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Palimpsest souls

"Unframed — Ellis Island" by JR at the former Ellis Island Immigrant Hospital in the Hudson River, NY paired with Laurence Dacade Pete Distressed Crackled Boot.

“Unframed — Ellis Island” by JR at the former Ellis Island Immigrant Hospital in the Hudson River, NY paired with Laurence Dacade Pete Distressed Crackled Boot.


 

 

 

 

 

 

 

 

A family gazes at the Statue of Liberty, a goal within grasp. Seven children, heads wrapped in cloth, arrive with scalp disease. A group of men receive “psychopathic” diagnoses. Deemed unfit for entry into the United States, these people – plus some 1.2 million more – were sent to the Ellis Island Immigrant Hospital for study, treatment and release into their new homeland. For a century, photographs documenting their journeys aged in an archive with countless others. Now, they reemerge as part of French artist JR’s latest installation, “Unframed – Ellis Island.”

Famous for his large-scale portraiture projects, JR finds himself indoors on Ellis Island, which makes this iteration of “Unframed” feel like his most intimate offering yet. After weeks of wandering through the decrepit compound, he has created nearly two dozen tableaus on flaking walls, broken tiles and cracked windows. Faces grace nearly every room, save for the morgue. “The idea is to respect the architecture,” JR told The New York Times. “I let the walls decide what part of the image should appear.”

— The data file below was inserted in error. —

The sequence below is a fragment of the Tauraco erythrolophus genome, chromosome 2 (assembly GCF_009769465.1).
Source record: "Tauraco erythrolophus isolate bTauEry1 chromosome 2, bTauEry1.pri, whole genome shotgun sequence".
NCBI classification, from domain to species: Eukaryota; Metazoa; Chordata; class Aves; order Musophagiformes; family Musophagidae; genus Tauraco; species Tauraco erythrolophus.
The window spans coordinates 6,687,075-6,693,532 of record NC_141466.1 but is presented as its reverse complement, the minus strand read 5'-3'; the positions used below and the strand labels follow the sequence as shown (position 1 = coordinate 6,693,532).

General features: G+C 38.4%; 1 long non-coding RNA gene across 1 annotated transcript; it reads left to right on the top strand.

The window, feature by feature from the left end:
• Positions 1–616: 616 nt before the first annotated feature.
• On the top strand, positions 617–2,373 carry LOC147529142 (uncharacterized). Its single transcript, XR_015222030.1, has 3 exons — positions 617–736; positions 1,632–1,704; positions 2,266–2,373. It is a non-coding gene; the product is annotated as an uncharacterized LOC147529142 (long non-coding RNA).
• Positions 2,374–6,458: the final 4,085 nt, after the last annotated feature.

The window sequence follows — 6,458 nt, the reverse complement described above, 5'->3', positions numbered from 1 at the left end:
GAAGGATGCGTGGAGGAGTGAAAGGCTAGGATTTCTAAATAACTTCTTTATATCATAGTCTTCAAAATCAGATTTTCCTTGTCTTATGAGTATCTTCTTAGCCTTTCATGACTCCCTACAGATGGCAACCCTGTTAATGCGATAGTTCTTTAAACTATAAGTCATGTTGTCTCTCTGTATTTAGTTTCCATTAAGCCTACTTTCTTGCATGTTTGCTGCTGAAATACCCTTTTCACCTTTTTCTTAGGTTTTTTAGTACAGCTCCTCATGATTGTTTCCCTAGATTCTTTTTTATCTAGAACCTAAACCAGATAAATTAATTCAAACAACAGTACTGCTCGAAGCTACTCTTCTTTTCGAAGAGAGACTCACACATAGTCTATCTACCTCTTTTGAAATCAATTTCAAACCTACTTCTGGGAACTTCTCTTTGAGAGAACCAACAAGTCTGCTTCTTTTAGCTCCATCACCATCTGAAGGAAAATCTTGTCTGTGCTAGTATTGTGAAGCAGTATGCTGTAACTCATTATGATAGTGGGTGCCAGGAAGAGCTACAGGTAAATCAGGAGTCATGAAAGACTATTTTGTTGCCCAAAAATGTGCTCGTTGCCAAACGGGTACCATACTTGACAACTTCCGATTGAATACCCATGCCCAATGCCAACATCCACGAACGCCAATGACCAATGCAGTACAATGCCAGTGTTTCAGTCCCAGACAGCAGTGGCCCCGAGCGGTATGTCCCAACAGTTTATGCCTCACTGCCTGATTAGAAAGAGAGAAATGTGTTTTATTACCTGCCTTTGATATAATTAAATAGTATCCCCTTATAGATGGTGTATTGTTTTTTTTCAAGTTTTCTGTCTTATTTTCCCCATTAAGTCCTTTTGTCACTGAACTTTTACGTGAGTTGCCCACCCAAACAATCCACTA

The TED Prize-winning artist became obsessed with the abandoned landmark after reading photographer Stephen Wilke’s book, “Ellis Island: Ghosts of Freedom.” Once considered a paragon of public health, the hospital spanned 29 buildings and even employed female doctors. All told, about 1 percent of arrivals received treatment there. Closed to patients in the 1930s, the hospital became a Coast Guard outpost, then a military detention center before being wholly abandoned 60 years ago. “Today, some rooms look like beautiful industrial-age ruins, littered with leaves and shattered glass,” writes Melena Ryzik, “and others somehow remain pristine, with even decades-old light bulbs still hanging.”

Against this layered backdrop, life-size palimpsests now greet visitors on guided tours (tickets became available today for the 10-person tours starting October 1). “Unframed – Ellis Island,” sponsored in part by the nonprofit Save Ellis Island, will remain on view “until it decides to disappear.”

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